BLOG_boy-&-seagull-cartoony

Irritatingly, I found myself straying back into cartoony, pre-MA territory after the Christmas break (see, also, pink-costumed baby ballerinas, below…) – an intervention was in order!

BLOG_pastel-seagull

BLOG_seagulls 1BLOG_horsesBLOG_ballet-children-2BLOG_ballet-children-1BLOG_smug-dancerBLOG_dancer-1

 

 

 

 

 

 

 

 

 

 

Although loathe to abandon horses (again…) and seagulls, I settled on the ballet theme, and attempted to find a ‘way in’ by experimenting with various different media (incl. brush pen and ink, acrylic inks, pastel, charcoal and monoprint) and interrogating my eddying thoughts about possible formats and scenarios for narrative potential and enjoyment factor (my abiding feeling from the experience of the last module was that I had taken it – and myself – way too seriously…!). A spider did feature early on in this ideas-storm, but it quickly became evident that my lifetime-spanning, debilitating fear of arachnids was going to impede the process of character development. Plus, by nature of their diminutive size and horribly gangly proportions, spiders don’t readily lend themselves to expressiveness without recourse to cartoon-esque devices. It seemed sensible that the spider character should, instead, be realised as a mouse – although the notion of a mouse that lives in the theatre and has a penchant for ballet seemed disappointingly familiar…

BLOG_rejected-storyboard-1BLOG_miceBLOG_mice-1BLOG_dancers

BLOG_girlBLOG_blue-girlBLOG_creepy-childrenBLOG_child-dancersBLOG_dance-photo-sketchesBLOG_dance sketches 2BLOG_charcoal-dancer

 

 

 

 

 

 

 

 

 

 

 

 

 

 

The opportunity to observe a series of children’s ballet, to watch countless films of both traditional ballet performances (a stalwart of mid-afternoon Christmas holiday TV scheduling…) and documentaries (inspired by a fortuitously-timed interest in the art form at the BBC, it seemed), and to attend a production of The Sleeping Beauty by Cambridge (University) Ballet Club, all fuelled my enjoyment of this module, while a burgeoning interest in the art of Edgar Degas (surely the indisputable foremost artist in depicting this theme, and from a ‘reportage’-like perspective that imbues his work with a freshness and modernity that belies its age) motivated me to venture into the bowels of the print room (accompanied by similarly hesitant print-process virgins) to experiment with subtraction mono printing methods in order to break away from the tyrannical pencil!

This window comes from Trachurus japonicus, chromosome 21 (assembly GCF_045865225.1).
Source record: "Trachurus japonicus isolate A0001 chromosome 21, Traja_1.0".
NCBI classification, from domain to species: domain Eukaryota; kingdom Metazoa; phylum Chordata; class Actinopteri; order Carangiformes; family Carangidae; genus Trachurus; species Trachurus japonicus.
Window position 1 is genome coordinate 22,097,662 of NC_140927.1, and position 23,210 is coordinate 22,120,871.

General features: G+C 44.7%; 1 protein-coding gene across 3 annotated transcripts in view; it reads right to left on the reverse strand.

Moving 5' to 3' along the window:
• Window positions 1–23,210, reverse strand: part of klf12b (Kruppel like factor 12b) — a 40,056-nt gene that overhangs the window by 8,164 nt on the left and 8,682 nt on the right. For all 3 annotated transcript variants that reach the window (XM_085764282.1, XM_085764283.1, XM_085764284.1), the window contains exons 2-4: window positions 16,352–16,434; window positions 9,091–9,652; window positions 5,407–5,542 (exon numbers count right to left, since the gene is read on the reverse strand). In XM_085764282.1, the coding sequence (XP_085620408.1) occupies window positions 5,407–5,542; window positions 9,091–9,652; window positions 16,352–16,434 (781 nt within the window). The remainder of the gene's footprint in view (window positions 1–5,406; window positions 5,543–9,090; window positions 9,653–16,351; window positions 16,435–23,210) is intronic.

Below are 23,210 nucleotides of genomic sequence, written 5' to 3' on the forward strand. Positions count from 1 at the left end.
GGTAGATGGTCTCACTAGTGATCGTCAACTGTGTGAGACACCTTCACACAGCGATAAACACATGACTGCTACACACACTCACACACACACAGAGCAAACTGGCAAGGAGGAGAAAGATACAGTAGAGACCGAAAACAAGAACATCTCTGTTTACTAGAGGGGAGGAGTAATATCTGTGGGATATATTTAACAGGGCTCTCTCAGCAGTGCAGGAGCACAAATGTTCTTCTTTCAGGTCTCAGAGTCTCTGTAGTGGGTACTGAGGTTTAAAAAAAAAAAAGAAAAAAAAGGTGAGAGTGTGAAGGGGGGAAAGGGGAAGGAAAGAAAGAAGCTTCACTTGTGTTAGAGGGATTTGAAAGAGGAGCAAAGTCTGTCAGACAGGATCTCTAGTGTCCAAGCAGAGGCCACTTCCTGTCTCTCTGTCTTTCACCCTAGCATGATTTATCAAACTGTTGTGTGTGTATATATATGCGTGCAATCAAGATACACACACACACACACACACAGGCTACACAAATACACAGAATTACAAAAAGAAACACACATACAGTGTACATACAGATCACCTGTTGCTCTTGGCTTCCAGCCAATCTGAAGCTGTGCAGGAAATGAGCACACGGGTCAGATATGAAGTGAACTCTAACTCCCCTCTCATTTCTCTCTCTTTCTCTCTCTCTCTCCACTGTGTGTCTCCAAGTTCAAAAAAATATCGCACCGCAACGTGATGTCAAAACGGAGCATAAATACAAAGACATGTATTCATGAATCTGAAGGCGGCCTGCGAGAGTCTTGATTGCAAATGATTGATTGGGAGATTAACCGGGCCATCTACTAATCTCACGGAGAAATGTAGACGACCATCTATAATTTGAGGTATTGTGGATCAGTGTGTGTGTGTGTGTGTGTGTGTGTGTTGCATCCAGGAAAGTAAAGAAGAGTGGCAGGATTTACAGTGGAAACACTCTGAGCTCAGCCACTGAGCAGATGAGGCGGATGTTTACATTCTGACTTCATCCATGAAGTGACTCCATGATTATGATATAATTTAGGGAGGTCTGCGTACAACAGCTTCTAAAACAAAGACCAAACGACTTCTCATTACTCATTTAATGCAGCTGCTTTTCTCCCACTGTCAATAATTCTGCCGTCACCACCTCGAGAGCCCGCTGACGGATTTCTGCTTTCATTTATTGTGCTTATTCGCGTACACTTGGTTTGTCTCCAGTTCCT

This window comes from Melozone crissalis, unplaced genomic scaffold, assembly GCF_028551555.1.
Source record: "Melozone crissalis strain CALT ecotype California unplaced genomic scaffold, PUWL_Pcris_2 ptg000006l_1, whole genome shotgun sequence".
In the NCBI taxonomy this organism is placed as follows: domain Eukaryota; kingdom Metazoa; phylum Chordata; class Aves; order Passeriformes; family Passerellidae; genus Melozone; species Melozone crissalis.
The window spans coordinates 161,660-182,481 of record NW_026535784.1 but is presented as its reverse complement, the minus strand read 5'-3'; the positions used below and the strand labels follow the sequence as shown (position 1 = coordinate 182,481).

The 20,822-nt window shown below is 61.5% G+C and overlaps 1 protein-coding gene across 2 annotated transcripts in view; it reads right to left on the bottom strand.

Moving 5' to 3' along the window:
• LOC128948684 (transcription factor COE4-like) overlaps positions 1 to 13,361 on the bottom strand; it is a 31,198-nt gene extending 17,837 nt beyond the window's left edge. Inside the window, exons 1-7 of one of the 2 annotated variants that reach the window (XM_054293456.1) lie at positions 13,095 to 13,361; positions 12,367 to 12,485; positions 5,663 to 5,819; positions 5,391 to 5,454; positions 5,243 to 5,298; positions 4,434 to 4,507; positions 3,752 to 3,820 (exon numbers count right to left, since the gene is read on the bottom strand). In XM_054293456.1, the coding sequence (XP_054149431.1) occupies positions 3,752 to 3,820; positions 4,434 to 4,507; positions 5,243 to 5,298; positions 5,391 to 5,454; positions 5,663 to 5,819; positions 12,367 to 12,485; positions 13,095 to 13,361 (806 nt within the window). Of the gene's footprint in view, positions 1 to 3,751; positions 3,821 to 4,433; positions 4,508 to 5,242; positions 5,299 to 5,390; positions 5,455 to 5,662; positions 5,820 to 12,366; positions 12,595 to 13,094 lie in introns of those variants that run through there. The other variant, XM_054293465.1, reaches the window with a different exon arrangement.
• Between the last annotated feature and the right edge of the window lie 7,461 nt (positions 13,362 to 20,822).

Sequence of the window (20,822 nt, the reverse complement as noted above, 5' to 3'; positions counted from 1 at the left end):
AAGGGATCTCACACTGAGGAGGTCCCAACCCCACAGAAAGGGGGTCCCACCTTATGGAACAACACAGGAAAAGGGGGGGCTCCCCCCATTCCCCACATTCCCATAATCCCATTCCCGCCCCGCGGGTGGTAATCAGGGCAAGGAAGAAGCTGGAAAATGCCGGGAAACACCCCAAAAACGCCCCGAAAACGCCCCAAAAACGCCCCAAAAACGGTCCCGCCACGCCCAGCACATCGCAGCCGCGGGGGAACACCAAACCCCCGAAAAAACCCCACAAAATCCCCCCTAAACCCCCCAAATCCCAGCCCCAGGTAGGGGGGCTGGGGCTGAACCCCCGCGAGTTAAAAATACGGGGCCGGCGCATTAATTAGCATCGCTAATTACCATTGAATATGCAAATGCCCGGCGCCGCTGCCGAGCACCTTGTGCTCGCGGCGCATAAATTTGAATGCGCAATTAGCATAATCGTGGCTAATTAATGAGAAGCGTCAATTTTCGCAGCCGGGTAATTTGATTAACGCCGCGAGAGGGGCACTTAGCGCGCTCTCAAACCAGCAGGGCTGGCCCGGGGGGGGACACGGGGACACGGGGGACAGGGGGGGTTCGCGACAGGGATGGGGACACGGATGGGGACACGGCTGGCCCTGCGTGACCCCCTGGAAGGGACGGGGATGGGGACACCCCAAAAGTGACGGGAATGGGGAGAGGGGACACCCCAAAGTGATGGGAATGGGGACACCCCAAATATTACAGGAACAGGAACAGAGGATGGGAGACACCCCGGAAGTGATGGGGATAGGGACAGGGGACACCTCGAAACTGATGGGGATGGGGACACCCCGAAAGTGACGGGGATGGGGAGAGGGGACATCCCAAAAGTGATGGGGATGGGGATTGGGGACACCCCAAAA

Edgar Degas, 'Ballet at the Paris Opera' (1876/77) - pastel over monotype on cream laid paper

Edgar Degas, ‘Ballet at the Paris Opera’ (1876/77) – pastel over monotype on cream laid paper

These forays into print were often rather long, drawn-out affairs – sometimes rather less-than-successful, frequently frustrating, but always educative: my initial impulse to micro-engineer every mark made was soon overtaken by a realisation that the medium doesn’t allow this sort of hyper-controlled retentiveness, and gradually I learned to relinquish determinacy to the ink and creative whim of the environment. Learning alongside seasoned printmakers – many of whom are studying on the MA Printmaking course – and benefiting from their wisdom and experience (and homemade cake…), generously shared, also nudged me much farther forward in terms of personal creative evolution than I had imagined possible: I had begun to despair of ever experiencing the merest tingle of a creative epiphany that it seemed so many of my colleagues had been transformed by in previous months (that makes it sound like some sort of religious awakening, but I suppose – in a very tenuous manner of speaking –  it is…), and now I was sensing those first, exciting, er, pins-and-needles! 🙂

BLOG_dancers-in-wings BLOG_ballet-class_coloured

BLOG_dancing-mice

Subtraction monoprints – excerpt from a large, A2-ish plate of marauding mice!

BLOG_mouse-2 BLOG_mouse-3 BLOG_sketchy-mouse

 

Early experimentation with subtraction mono printing, whereby a plate is inked up with a roller and then marks/areas removed with rags/paintbrushes/cotton buds/pen ends/sticks/anything else that might lie to hand - these 'subtracted' areas forming the lighter/white areas of the composition